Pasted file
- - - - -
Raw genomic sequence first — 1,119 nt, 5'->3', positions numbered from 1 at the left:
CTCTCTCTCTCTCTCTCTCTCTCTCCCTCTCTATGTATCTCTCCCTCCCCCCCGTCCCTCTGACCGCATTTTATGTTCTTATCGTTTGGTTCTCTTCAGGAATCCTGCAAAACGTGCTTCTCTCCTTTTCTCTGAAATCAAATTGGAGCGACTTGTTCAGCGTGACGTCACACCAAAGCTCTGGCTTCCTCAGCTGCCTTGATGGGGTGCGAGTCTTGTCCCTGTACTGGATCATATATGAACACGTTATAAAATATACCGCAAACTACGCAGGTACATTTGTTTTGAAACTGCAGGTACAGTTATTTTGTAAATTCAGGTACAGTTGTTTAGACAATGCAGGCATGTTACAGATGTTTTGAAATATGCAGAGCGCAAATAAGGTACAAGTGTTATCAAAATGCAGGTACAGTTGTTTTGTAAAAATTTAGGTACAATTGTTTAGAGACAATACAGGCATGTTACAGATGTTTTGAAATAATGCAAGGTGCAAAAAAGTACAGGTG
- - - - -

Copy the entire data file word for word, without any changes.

Raw genomic sequence first — 1,119 nt, 5'->3', positions numbered from 1 at the left:
CTCTCTCTCTCTCTCTCTCTCTCTCCCTCTCTATGTATCTCTCCCTCCCCCCCGTCCCTCTGACCGCATTTTATGTTCTTATCGTTTGGTTCTCTTCAGGAATCCTGCAAAACGTGCTTCTCTCCTTTTCTCTGAAATCAAATTGGAGCGACTTGTTCAGCGTGACGTCACACCAAAGCTCTGGCTTCCTCAGCTGCCTTGATGGGGTGCGAGTCTTGTCCCTGTACTGGATCATATATGAACACGTTATAAAATATACCGCAAACTACGCAGGTACATTTGTTTTGAAACTGCAGGTACAGTTATTTTGTAAATTCAGGTACAGTTGTTTAGACAATGCAGGCATGTTACAGATGTTTTGAAATATGCAGAGCGCAAATAAGGTACAAGTGTTATCAAAATGCAGGTACAGTTGTTTTGTAAAAATTTAGGTACAATTGTTTAGAGACAATACAGGCATGTTACAGATGTTTTGAAATAATGCAAGGTGCAAAAAAGTACAGGTG